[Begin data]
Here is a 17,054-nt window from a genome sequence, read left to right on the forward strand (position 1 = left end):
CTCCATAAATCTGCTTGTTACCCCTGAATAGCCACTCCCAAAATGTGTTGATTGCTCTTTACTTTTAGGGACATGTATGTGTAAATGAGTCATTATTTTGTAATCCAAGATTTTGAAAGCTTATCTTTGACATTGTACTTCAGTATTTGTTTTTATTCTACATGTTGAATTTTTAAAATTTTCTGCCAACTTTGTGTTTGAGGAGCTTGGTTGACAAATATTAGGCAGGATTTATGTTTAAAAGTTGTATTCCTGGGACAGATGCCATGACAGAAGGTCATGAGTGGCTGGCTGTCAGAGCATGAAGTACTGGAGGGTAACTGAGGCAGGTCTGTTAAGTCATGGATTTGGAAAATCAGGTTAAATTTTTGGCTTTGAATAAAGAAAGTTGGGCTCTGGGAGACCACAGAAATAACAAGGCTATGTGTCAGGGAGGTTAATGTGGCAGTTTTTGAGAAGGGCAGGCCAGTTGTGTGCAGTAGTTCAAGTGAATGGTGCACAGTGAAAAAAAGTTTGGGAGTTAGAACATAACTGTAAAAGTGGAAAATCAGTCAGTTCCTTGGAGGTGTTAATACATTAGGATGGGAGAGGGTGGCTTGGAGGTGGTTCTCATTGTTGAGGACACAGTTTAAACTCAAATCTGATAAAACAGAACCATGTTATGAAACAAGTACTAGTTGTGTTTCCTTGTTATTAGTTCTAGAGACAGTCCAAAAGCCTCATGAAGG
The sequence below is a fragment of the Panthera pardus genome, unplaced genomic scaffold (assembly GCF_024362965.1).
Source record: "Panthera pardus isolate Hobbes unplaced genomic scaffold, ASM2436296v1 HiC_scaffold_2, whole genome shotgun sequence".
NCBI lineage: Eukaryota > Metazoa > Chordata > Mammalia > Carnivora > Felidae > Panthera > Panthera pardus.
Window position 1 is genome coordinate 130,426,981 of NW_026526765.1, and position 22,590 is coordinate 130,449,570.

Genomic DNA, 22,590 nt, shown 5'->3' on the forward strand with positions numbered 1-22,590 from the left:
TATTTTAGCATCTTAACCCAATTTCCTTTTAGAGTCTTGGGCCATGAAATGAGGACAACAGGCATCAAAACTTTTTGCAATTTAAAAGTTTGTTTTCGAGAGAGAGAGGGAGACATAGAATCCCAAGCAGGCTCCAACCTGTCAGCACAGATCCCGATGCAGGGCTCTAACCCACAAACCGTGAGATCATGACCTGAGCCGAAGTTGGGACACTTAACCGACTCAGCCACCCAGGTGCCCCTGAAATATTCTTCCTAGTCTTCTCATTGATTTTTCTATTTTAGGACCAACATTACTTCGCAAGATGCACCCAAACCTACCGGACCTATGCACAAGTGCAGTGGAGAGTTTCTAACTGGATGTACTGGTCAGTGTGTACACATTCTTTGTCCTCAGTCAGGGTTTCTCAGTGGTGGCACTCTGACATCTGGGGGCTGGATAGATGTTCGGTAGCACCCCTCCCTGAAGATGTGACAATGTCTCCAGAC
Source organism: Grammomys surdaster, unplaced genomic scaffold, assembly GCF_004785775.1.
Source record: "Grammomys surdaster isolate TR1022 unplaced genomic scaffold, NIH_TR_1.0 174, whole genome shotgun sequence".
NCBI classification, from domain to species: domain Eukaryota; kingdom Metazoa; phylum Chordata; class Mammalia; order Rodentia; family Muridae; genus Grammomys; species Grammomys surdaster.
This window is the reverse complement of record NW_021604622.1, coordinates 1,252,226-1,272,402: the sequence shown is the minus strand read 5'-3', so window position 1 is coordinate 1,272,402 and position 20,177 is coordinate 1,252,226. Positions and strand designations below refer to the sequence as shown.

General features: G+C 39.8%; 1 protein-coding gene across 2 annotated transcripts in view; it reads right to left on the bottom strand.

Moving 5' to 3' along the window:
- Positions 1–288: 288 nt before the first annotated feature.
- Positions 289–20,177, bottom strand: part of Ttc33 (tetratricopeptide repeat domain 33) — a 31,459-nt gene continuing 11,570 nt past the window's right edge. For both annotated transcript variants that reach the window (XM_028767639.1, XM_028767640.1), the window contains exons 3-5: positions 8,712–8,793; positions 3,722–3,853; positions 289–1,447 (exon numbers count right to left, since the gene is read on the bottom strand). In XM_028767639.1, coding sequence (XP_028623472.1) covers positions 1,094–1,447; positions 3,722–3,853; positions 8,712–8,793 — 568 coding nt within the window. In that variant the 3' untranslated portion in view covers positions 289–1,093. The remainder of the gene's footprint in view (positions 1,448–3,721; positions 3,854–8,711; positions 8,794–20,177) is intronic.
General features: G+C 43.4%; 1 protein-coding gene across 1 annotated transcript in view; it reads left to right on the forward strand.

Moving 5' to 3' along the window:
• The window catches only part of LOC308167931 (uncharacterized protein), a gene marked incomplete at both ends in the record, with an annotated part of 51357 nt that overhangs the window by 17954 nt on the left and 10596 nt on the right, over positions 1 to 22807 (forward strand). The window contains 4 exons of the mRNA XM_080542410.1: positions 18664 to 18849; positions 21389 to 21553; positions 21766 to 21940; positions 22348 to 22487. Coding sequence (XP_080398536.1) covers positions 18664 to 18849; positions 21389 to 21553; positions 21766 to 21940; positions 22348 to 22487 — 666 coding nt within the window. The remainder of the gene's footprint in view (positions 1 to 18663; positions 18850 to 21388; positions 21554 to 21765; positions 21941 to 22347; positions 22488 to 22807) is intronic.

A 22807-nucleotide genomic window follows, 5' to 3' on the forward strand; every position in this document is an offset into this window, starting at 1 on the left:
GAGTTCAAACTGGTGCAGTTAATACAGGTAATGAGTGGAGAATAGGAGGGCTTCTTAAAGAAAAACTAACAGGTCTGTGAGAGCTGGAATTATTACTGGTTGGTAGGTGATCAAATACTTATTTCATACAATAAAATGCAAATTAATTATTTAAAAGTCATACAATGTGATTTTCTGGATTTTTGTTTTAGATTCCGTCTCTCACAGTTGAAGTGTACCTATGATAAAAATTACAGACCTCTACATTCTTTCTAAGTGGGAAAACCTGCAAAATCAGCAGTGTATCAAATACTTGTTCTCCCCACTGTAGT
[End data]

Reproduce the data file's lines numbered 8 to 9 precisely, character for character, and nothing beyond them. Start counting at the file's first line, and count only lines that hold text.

TATTTTAGCATCTTAACCCAATTTCCTTTTAGAGTCTTGGGCCATGAAATGAGGACAACAGGCATCAAAACTTTTTGCAATTTAAAAGTTTGTTTTCGAGAGAGAGAGGGAGACATAGAATCCCAAGCAGGCTCCAACCTGTCAGCACAGATCCCGATGCAGGGCTCTAACCCACAAACCGTGAGATCATGACCTGAGCCGAAGTTGGGACACTTAACCGACTCAGCCACCCAGGTGCCCCTGAAATATTCTTCCTAGTCTTCTCATTGATTTTTCTATTTTAGGACCAACATTACTTCGCAAGATGCACCCAAACCTACCGGACCTATGCACAAGTGCAGTGGAGAGTTTCTAACTGGATGTACTGGTCAGTGTGTACACATTCTTTGTCCTCAGTCAGGGTTTCTCAGTGGTGGCACTCTGACATCTGGGGGCTGGATAGATGTTCGGTAGCACCCCTCCCTGAAGATGTGACAATGTCTCCAGAC
Source organism: Grammomys surdaster, unplaced genomic scaffold, assembly GCF_004785775.1.